These are the songs I picked on my first week, between 27 June and 3 July 2014.
01 FRIDAY 27 JUNE 2014
The Spirit of Adventure – Craig Copeland
I was introduced to this song when I saw the movie “Up” in 2009, and I instantly liked it. Actually, the entire soundtrack of this movie is a masterpiece. Effortless, yet multi-layered, this Academy Award-winning score by Michael Giacchino no doubt will be regarded in the future as one of the greatest scores of this early century.
When I chose this song, I hadn’t created any of the playlists yet. I picked it that day at the gym after I read the “Packing for a Long Trip” chapter on Jane Pauley’s book. I decided to include it perhaps with the idea of what the year ahead had in store for me or how special I would make the next 12 months. There may not be any big adventures, but no doubt that the catchy and inviting syncopation of the melody made me believe at that moment of a great year full of possibilities.
Song Title: The Spirit of Adventure – 2009 Genre: Soundtrack Artist: Craig Copeland Composer: Michael Giacchino Lyricist: Michael Giacchino Album: Up (Original Soundtrack)
Favourite Lyrics: I can’t wait another day / for my life to waste away.
02 SATURDAY 28 JUNE 2014
Proud of Your Boy – Adam Jacobs
I’m the first one surprised to have included this song, considering that it had only been in my iTunes library for barely a month when I chose it.
Cut from Aladdin, the Disney animated film from 1992. I was first introduced to Proud Of Your Boy in 2004 when Clay Aiken’s music video of the song was included in the extras of Aladdin’s Special DVD Edition. The song has been reinserted in the story for the Broadway show, which is where the version I include on this list.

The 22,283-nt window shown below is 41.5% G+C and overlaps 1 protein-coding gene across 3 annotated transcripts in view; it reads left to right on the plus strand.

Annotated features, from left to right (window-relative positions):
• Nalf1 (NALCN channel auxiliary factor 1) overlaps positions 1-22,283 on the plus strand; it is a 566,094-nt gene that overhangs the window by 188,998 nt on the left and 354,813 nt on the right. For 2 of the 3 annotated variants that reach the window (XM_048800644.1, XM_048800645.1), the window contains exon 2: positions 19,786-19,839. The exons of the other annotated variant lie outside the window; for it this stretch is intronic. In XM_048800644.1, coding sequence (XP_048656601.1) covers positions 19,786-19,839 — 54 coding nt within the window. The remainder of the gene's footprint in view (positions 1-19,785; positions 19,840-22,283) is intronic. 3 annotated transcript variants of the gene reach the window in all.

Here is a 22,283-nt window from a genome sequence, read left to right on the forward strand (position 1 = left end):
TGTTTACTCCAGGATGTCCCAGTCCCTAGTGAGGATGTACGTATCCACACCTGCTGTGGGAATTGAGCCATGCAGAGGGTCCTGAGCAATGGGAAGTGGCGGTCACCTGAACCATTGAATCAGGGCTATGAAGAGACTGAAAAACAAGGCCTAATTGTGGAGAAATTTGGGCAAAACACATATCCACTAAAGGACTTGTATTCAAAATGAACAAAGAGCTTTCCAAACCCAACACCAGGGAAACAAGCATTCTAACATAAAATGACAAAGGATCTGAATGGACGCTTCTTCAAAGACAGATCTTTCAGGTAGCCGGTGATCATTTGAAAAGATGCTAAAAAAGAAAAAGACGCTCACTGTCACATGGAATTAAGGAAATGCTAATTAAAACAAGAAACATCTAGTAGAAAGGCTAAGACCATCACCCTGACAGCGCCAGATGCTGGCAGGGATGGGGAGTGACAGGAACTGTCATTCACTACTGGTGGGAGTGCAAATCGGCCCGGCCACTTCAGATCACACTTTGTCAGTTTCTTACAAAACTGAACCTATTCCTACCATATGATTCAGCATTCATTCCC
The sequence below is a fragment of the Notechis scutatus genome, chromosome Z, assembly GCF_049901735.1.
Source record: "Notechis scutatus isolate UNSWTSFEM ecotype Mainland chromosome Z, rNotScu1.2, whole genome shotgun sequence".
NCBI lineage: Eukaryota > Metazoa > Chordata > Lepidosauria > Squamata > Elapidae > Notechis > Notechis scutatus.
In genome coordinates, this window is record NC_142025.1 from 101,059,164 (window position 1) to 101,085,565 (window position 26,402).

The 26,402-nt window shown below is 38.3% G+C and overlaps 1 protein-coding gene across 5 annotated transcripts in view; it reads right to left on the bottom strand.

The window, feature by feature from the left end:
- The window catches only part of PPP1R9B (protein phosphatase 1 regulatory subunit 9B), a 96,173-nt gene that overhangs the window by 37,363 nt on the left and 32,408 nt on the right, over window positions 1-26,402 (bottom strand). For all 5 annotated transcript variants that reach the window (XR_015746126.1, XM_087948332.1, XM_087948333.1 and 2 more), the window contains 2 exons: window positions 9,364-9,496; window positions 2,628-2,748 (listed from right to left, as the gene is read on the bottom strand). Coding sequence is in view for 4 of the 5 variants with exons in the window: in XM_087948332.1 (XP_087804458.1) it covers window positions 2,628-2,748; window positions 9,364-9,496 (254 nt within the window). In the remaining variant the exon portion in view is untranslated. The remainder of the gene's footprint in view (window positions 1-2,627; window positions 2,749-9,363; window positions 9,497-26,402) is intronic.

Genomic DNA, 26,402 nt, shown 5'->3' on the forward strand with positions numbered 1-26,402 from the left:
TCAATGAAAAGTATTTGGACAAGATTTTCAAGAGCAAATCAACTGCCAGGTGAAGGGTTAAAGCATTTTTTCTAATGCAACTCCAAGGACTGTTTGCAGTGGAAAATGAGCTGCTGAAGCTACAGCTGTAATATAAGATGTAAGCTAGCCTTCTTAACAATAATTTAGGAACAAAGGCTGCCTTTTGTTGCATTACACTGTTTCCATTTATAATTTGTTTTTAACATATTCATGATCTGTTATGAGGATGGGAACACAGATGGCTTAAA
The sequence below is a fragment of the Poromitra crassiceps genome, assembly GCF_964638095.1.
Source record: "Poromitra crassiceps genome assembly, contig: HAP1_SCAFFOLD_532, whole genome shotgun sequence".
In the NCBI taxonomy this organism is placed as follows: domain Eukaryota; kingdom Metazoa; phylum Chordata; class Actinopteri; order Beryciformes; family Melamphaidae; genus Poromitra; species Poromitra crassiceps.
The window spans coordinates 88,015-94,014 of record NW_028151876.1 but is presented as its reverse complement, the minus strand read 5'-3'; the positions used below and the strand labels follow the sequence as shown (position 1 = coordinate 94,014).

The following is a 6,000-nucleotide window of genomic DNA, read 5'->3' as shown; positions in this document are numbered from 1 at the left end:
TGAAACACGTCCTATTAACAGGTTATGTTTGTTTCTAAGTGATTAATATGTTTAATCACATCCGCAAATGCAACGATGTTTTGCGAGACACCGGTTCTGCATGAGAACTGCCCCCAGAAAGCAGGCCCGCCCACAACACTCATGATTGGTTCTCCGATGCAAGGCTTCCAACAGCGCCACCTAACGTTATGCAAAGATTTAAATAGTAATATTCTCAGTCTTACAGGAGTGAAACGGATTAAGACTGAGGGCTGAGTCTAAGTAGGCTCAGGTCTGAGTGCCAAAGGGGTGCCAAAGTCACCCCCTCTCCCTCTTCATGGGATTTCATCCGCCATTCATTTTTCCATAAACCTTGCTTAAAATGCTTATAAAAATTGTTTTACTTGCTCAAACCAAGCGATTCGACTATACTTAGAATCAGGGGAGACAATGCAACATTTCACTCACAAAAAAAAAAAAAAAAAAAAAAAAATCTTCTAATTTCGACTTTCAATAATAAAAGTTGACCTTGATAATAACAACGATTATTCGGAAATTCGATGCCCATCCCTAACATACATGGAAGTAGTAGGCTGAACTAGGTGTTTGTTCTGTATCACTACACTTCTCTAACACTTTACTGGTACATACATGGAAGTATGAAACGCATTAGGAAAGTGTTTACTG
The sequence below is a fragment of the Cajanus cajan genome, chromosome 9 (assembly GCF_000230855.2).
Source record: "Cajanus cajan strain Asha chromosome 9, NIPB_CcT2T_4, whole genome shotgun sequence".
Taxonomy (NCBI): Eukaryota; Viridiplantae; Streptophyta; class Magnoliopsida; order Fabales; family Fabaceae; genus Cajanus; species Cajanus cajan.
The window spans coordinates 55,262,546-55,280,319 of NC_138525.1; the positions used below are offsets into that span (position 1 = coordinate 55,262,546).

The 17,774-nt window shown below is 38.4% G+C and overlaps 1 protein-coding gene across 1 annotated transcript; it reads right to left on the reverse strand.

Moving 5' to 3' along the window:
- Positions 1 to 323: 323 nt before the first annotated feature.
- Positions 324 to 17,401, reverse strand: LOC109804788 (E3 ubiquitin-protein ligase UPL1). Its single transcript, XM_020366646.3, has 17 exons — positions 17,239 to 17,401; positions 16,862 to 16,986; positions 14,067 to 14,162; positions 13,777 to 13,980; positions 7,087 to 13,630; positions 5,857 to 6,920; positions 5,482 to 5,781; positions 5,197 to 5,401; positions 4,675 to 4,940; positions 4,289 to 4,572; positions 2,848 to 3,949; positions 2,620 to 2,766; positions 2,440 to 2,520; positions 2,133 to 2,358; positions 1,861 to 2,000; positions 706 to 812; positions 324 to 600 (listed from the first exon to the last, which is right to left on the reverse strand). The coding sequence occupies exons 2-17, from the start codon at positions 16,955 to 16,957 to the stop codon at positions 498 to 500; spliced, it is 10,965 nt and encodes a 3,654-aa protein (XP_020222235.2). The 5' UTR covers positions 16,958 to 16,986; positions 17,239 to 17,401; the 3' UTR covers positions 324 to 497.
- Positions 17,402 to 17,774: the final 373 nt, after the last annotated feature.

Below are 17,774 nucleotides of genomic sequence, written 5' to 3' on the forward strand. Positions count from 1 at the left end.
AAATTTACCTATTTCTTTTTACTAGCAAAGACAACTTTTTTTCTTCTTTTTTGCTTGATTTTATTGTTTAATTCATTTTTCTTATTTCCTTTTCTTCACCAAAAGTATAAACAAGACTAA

I guessed I chose Proud Of Your Boy for my parents; I picked it the day after my birthday, the day my parents called to wish me a happy birthday. They always do that. They never call on my actual birthday, but the following day. Not because they forget or anything, that’s the 27th in Venezuela.
After all the years I’ve been in New Zealand, they still can’t figure out when to call me for my birthday. As the day approaches my mother asks me when they should call me, on the 26th, the 27th or the 28th. I can hear my father in the background telling her they should call me when in Venezuela is the 26th, but my mother doesn’t agree. He insists that according to one of the clocks of his mobile phone, which is set to the New Zealand’s official time, that is when they should call, on the 26th. I let them finish their debate, which can become lively at times. They decide to call me when in Venezuela is the 27th, which in reality is the day I was born. I say that will be fine.
It’s like that every year, same thing every year, and the funny thing is that other times they have perfectly understood the time difference between Venezuela and New Zealand. I can call them on a Friday evening, and they now right away that is Saturday morning in New Zealand.
On that day, 28 June, Proud of Your Boy took me back to the days when I was a kid, and either my mother or father tucked me in bed every night. I always asked them to stick around longer to have a little chit-chat. Sometimes they would tell me stories from their childhood, or we would just make plans for the future. Those were such lovely times.
Link: Proud Of Your Boy Demo
Song Title: Proud of Your Boy – 1992 Genre: Soundtrack Artist: Adam Jacobs Composer: Alan Menken Lyricist: Howard Ashman Album: Aladdin (Original Broadway Cast Recording)
Favourite Lyrics: I’ll do my best, what else can I do? / Since I wasn’t born perfect like Dad or you.